World Bulletin / News Desk
Many French voters opted for Emmanuel Macron, the 39-year-old centrist now favourite to become the next president, just to block his far-right rival Marine Le Pen.
A poll published last week showed that 41 percent of the voters who backed him in the April 23 first round did so out of tactical considerations rather than real conviction, believing he has the best chance of defeating 48-year-old Le Pen in Sunday's run-off.
But the boyish-looking ex-banker also attracts true followers, who see his youth, pragmatism and optimism as the best remedy for a country mired in economic decline and crippling self-doubt.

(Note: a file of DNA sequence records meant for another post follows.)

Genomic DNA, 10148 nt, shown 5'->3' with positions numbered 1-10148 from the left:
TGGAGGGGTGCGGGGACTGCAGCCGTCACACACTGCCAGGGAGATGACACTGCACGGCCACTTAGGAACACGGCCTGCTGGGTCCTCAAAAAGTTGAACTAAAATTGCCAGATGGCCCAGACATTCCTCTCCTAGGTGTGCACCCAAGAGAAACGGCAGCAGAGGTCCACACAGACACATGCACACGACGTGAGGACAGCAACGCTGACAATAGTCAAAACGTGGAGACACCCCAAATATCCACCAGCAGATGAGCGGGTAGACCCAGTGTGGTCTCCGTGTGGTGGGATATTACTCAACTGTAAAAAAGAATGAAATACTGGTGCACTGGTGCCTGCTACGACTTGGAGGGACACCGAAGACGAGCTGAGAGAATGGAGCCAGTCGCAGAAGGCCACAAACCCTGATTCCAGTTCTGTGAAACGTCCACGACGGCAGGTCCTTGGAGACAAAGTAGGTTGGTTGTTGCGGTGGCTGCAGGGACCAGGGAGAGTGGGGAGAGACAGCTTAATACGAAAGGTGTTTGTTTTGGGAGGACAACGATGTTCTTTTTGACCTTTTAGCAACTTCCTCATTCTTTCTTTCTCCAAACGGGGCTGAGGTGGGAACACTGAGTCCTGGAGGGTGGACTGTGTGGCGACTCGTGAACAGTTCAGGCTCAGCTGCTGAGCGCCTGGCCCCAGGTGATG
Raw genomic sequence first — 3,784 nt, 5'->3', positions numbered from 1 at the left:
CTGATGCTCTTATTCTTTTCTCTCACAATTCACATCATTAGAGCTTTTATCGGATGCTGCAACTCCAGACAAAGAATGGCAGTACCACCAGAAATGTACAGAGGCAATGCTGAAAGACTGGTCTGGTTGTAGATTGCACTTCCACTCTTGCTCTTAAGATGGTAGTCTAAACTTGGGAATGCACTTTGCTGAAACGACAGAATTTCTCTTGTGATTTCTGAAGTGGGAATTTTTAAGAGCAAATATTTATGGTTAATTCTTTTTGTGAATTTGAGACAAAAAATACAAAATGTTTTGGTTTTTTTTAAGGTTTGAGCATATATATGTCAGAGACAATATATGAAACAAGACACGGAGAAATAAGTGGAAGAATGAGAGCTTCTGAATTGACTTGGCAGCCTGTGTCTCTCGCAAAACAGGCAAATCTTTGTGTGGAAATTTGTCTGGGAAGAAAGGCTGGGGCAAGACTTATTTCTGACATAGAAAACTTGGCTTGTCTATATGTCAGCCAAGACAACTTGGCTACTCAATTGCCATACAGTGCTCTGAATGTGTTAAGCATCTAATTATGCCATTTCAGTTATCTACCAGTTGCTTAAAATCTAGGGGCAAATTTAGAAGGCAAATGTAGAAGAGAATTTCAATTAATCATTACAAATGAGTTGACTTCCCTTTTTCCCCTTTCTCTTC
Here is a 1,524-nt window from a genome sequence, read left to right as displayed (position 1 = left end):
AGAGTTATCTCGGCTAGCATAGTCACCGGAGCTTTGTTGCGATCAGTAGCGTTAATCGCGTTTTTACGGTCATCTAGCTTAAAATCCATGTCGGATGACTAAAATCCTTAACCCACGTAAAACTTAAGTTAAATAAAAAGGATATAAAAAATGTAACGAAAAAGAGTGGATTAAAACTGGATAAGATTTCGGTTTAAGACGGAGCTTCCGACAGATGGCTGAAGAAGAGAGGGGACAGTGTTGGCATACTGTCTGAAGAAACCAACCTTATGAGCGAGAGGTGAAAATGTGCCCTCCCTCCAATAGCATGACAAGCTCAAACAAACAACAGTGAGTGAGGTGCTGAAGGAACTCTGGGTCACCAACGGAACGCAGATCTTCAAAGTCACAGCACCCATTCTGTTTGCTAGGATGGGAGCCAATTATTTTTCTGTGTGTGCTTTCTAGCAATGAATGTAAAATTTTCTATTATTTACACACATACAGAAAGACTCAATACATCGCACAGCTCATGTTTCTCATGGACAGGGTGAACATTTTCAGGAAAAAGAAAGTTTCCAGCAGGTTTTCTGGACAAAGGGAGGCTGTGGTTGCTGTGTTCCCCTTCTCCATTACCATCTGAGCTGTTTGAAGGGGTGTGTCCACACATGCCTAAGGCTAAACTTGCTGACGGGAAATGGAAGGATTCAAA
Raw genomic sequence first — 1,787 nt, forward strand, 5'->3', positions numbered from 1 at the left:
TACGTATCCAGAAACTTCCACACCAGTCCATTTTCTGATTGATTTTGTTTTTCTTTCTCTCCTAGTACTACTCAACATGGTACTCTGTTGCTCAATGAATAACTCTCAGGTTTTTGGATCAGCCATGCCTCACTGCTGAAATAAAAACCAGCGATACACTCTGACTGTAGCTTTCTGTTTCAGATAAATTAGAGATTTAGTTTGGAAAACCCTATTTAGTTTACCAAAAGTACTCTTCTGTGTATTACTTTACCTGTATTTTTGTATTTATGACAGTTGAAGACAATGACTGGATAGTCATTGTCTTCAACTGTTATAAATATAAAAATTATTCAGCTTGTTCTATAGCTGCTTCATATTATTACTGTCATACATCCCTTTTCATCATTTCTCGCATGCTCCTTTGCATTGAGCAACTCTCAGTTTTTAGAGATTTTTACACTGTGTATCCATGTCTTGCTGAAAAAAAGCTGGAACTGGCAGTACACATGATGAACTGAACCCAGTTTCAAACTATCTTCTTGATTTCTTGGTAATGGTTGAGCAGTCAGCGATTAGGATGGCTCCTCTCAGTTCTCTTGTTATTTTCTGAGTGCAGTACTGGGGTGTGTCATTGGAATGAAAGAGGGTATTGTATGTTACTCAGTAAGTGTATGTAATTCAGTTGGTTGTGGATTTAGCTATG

"A strong turnaround, that's what I'm hoping for from Macron," said Isabelle Babin, a 55-year-old executive who joined dozens of campaigners from the candidate's "En Marche" (On The Move) movement for a symbolic march on Saturday in the city of Lyon.
The former banker aiming to become France's youngest ever president may be "smooth, preppy and a little bit of a teacher's pet", she admits.
But for Babin, his private sector experience is a breath of fresh air in a jaded political system, whose two main parties crashed out of the election in the first round.
"They cannot understand society because they are outside of it," she said of his rivals.Güncelleme Tarihi: 01 Mayıs 2017, 12:54